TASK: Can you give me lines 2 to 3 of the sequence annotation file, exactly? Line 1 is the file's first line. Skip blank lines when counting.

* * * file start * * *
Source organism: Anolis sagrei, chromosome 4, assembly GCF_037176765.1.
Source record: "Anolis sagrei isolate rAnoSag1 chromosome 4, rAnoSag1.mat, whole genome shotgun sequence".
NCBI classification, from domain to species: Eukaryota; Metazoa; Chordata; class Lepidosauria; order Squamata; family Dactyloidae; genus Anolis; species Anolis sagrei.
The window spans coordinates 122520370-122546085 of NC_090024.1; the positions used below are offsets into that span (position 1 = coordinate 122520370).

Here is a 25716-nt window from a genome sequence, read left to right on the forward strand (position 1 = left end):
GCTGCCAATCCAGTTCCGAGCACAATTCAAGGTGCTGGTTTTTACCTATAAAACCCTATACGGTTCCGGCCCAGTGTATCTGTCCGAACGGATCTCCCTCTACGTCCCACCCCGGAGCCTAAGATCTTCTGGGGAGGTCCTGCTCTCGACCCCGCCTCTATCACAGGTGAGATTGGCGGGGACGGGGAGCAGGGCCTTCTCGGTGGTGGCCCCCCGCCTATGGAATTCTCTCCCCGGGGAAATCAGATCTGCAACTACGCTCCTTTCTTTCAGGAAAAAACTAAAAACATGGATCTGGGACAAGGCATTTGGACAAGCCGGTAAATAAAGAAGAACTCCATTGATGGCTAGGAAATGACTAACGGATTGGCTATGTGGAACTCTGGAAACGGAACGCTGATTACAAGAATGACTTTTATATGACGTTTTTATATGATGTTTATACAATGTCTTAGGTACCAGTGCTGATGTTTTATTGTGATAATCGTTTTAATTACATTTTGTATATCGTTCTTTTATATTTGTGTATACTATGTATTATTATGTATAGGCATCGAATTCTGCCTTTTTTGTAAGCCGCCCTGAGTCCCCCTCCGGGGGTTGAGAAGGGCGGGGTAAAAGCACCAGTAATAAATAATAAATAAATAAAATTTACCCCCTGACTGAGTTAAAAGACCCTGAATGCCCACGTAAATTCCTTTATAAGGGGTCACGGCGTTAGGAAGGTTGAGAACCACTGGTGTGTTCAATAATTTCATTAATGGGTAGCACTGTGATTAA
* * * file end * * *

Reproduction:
Source record: "Anolis sagrei isolate rAnoSag1 chromosome 4, rAnoSag1.mat, whole genome shotgun sequence".
NCBI classification, from domain to species: Eukaryota; Metazoa; Chordata; class Lepidosauria; order Squamata; family Dactyloidae; genus Anolis; species Anolis sagrei.